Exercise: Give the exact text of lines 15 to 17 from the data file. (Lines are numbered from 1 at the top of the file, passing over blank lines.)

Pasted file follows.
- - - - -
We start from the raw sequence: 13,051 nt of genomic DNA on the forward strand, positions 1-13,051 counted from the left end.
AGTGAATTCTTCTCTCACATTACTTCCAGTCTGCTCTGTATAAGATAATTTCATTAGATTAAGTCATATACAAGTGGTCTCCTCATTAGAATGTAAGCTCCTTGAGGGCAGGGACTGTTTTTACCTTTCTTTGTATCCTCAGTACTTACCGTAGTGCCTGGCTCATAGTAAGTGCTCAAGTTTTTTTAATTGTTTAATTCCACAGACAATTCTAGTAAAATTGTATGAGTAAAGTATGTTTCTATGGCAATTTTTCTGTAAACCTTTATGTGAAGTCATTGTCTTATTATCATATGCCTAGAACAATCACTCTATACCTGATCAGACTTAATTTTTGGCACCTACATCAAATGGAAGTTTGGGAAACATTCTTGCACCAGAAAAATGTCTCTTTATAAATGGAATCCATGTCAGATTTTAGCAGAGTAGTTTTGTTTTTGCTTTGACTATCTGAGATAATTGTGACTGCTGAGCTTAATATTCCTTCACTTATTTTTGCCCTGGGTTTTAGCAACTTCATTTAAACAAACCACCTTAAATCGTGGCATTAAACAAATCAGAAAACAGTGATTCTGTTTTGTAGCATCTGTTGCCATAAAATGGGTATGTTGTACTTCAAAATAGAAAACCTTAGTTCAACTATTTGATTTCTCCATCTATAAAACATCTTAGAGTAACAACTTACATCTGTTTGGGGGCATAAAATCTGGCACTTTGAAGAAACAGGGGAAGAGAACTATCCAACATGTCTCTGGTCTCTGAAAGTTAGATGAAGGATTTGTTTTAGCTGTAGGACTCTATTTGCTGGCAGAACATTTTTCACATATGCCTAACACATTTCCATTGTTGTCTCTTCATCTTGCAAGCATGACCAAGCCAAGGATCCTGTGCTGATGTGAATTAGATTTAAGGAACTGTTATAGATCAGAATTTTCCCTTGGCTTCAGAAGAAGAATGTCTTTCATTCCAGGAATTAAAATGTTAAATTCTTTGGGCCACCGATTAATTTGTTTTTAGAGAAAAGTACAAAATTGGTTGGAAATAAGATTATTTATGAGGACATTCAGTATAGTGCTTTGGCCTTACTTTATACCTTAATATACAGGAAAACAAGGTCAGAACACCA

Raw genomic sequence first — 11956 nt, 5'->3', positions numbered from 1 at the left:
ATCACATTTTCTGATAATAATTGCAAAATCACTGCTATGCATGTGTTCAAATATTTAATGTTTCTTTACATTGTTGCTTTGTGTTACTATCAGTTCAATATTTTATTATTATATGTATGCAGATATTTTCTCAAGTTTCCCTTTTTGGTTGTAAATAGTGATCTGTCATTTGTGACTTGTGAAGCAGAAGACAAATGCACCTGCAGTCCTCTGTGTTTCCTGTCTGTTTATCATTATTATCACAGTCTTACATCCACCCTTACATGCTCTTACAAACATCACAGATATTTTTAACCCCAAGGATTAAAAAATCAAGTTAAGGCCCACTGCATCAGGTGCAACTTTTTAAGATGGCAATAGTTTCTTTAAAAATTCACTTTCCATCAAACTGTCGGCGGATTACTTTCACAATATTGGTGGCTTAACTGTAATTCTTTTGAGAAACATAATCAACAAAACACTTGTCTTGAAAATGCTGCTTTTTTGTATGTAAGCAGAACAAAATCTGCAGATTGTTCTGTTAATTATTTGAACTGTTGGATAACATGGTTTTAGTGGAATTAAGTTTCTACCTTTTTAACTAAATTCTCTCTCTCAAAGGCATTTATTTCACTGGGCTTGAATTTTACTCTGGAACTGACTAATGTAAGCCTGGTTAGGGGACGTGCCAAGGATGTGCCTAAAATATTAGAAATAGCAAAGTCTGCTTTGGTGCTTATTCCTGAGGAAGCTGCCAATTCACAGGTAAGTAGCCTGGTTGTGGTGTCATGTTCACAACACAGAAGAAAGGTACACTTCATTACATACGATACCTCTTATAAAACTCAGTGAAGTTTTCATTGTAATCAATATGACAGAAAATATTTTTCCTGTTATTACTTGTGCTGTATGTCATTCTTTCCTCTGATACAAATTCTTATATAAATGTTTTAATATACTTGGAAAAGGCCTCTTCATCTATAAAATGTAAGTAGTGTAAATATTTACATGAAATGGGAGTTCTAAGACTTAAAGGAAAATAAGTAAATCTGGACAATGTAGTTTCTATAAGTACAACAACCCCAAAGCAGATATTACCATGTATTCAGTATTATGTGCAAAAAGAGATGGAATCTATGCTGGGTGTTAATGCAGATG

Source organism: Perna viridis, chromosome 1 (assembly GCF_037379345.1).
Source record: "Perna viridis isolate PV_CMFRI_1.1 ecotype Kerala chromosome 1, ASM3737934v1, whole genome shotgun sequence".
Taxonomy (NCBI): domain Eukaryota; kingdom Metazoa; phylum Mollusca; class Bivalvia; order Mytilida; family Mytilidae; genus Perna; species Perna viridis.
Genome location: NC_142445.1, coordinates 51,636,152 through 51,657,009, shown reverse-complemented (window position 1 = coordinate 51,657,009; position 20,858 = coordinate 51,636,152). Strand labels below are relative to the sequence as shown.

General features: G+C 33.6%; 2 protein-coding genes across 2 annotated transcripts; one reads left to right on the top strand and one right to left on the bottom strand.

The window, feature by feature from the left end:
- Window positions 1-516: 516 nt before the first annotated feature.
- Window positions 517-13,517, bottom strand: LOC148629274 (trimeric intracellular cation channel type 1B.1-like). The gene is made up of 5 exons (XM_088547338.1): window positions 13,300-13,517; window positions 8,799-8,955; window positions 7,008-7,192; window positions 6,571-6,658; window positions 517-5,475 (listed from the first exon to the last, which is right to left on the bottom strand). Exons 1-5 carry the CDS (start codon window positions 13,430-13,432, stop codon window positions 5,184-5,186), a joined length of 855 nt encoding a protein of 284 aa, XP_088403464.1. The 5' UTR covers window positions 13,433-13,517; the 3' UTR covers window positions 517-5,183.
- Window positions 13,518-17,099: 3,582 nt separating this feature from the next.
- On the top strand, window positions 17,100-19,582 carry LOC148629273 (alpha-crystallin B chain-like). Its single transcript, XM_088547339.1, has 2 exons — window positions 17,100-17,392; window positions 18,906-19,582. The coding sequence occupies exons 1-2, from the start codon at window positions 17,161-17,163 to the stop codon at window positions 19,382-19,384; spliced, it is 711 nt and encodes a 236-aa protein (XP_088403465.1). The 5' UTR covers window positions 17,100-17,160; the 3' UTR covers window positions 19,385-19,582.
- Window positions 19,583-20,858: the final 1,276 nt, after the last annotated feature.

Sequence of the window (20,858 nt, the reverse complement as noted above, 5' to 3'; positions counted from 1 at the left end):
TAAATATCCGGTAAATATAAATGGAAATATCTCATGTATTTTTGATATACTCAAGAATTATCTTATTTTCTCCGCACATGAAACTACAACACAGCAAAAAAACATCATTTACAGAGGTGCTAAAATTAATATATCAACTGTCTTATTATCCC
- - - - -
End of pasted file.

- Window positions 19,583-20,858: the final 1,276 nt, after the last annotated feature.

Sequence of the window (20,858 nt, the reverse complement as noted above, 5' to 3'; positions counted from 1 at the left end):
TAAATATCCGGTAAATATAAATGGAAATATCTCATGTATTTTTGATATACTCAAGAATTATCTTATTTTCTCCGCACATGAAACTACAACACAGCAAAAAAACATCATTTACAGAGGTGCTAAAATTAATATATCAACTGTCTTATTATCCC